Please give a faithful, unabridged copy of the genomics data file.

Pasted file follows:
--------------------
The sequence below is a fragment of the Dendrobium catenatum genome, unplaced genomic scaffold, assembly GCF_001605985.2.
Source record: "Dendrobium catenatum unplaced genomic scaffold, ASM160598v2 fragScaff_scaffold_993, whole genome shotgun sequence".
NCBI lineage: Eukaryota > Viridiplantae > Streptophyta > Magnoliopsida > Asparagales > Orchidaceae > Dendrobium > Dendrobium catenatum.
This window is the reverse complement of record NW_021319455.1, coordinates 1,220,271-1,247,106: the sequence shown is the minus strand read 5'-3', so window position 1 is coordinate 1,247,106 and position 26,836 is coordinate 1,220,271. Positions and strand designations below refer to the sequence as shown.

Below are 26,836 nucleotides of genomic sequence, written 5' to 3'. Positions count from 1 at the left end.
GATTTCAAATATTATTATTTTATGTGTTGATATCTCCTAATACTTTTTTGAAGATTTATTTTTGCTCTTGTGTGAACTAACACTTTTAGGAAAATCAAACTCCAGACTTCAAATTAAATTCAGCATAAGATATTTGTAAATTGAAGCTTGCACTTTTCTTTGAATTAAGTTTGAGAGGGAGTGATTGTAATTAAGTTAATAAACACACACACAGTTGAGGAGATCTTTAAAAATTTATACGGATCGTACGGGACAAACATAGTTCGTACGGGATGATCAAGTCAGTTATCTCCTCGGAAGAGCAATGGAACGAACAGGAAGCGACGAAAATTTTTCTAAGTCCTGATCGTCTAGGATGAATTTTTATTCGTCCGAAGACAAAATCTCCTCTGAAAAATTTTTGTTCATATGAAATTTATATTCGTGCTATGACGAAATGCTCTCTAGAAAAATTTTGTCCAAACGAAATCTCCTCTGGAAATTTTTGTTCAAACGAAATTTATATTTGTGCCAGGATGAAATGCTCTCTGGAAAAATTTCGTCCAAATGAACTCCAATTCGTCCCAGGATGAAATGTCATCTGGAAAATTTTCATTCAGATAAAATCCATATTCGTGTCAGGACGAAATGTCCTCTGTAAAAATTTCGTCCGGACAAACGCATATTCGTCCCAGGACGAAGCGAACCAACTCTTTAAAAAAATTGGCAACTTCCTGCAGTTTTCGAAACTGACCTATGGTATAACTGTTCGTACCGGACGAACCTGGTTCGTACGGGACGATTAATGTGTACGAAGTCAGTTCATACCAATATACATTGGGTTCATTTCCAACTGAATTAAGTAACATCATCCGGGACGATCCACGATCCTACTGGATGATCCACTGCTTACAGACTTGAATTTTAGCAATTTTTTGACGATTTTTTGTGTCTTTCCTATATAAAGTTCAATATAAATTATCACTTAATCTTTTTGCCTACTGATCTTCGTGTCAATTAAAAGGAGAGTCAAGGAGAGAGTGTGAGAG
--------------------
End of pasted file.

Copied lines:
The sequence below is a fragment of the Dendrobium catenatum genome, unplaced genomic scaffold, assembly GCF_001605985.2.
Source record: "Dendrobium catenatum unplaced genomic scaffold, ASM160598v2 fragScaff_scaffold_993, whole genome shotgun sequence".
NCBI lineage: Eukaryota > Viridiplantae > Streptophyta > Magnoliopsida > Asparagales > Orchidaceae > Dendrobium > Dendrobium catenatum.
This window is the reverse complement of record NW_021319455.1, coordinates 1,220,271-1,247,106: the sequence shown is the minus strand read 5'-3', so window position 1 is coordinate 1,247,106 and position 26,836 is coordinate 1,220,271. Positions and strand designations below refer to the sequence as shown.

Below are 26,836 nucleotides of genomic sequence, written 5' to 3'. Positions count from 1 at the left end.
GATTTCAAATATTATTATTTTATGTGTTGATATCTCCTAATACTTTTTTGAAGATTTATTTTTGCTCTTGTGTGAACTAACACTTTTAGGAAAATCAAACTCCAGACTTCAAATTAAATTCAGCATAAGATATTTGTAAATTGAAGCTTGCACTTTTCTTTGAATTAAGTTTGAGAGGGAGTGATTGTAATTAAGTTAATAAACACACACACAGTTGAGGAGATCTTTAAAAATTTATACGGATCGTACGGGACAAACATAGTTCGTACGGGATGATCAAGTCAGTTATCTCCTCGGAAGAGCAATGGAACGAACAGGAAGCGACGAAAATTTTTCTAAGTCCTGATCGTCTAGGATGAATTTTTATTCGTCCGAAGACAAAATCTCCTCTGAAAAATTTTTGTTCATATGAAATTTATATTCGTGCTATGACGAAATGCTCTCTAGAAAAATTTTGTCCAAACGAAATCTCCTCTGGAAATTTTTGTTCAAACGAAATTTATATTTGTGCCAGGATGAAATGCTCTCTGGAAAAATTTCGTCCAAATGAACTCCAATTCGTCCCAGGATGAAATGTCATCTGGAAAATTTTCATTCAGATAAAATCCATATTCGTGTCAGGACGAAATGTCCTCTGTAAAAATTTCGTCCGGACAAACGCATATTCGTCCCAGGACGAAGCGAACCAACTCTTTAAAAAAATTGGCAACTTCCTGCAGTTTTCGAAACTGACCTATGGTATAACTGTTCGTACCGGACGAACCTGGTTCGTACGGGACGATTAATGTGTACGAAGTCAGTTCATACCAATATACATTGGGTTCATTTCCAACTGAATTAAGTAACATCATCCGGGACGATCCACGATCCTACTGGATGATCCACTGCTTACAGACTTGAATTTTAGCAATTTTTTGACGATTTTTTGTGTCTTTCCTATATAAAGTTCAATATAAATTATCACTTAATCTTTTTGCCTACTGATCTTCGTGTCAATTAAAAGGAGAGTCAAGGAGAGAGTGTGAGAG